How can I use Parseval's theorem to find the summation from n =1 to infinity of (1/n^4)?
I'm pretty sure I can calculate the Fourier cosine or sine series for a function; however, I'm not sure what this function should be. I tried f(x) = x, but I get something with (-1)^n - 1 in the numerator with n^2 in the denominator. Because it has this oscillating part, I can't solve the summation.
Tough to explain I guess, but does anyone have an idea what function to use and how you do it? I've been trying to get 1/n^2 in the denominator of the an terms (and then you square it), but I can't get it with just constants. I know the answer is pi/90. I would appreciate any help.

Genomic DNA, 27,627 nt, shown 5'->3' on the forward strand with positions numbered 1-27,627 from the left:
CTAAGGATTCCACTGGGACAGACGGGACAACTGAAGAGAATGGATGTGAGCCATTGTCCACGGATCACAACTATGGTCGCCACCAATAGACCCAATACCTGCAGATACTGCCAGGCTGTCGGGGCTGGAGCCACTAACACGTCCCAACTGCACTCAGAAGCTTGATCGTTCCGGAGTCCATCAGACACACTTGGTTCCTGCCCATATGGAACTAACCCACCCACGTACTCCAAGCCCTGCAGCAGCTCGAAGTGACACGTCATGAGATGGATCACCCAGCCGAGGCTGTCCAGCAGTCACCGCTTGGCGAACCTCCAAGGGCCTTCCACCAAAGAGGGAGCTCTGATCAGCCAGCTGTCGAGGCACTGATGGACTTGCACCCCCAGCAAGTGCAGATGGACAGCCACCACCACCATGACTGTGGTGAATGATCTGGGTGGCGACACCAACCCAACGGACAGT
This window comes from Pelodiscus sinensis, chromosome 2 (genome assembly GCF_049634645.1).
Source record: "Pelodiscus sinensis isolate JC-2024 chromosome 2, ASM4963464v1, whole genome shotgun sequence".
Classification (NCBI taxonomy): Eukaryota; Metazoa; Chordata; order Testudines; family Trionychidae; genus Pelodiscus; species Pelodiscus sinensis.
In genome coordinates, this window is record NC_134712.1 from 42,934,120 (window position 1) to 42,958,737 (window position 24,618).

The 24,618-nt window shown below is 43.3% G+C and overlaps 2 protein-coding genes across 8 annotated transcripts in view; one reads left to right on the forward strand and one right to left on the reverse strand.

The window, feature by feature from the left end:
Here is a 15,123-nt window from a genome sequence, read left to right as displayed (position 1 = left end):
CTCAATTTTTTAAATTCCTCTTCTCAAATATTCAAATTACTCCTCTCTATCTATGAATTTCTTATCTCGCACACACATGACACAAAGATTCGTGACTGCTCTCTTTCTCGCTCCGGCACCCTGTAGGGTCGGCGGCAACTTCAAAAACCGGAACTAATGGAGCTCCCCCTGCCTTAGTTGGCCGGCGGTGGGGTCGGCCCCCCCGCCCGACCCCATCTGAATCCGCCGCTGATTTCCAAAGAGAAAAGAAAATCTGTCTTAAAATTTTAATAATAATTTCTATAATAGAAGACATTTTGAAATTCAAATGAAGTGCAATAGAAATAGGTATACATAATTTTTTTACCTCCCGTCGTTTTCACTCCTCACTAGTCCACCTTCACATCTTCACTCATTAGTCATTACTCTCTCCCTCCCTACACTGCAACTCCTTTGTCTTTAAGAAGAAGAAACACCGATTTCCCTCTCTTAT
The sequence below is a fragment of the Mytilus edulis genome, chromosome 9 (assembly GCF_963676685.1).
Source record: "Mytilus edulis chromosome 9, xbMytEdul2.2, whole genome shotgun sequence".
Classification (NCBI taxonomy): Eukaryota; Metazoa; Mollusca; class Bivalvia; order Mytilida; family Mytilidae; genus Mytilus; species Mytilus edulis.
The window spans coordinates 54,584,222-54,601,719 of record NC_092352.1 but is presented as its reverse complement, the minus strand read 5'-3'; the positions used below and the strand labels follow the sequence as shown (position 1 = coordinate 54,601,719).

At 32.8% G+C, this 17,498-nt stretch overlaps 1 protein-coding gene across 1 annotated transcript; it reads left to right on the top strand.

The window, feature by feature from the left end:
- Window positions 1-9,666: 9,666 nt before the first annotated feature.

Try the function f(x) = x^2 on the interval (–π,π). You should find that , and when n≠0. Then Parseval's theorem gives .
Thank you very much. This does work.
What function do I pick for the summation from n =1 to infinity of (1/n^6)? If I try a Fourier cosine series with x^3, it seems I get the oscillation problem again.
Any help appreciated.
Does anyone know a function to use, please? I can't get 1/n^3 in the series with easy to use terms in the numerator.
If you can you should let someone know...because then you would have found (Apery's constant) whose irrationality was only found a couple of years ago...the actual value is unknown.
Originally Posted by PvtBillPilgrim
Here is an article if you are interested
Well, I want to determine the summation 1/n^6. How do I do this? I believe it's pi^6/(956).
My text on PDEs that I'm working on has a similar problem but gives the Fourier expansion:
Originally Posted by Opalg
I think I know how to start but I'd also like some guidance.
EDIT: N/M That was just to find You need Bernoulli numbers for a generic formula.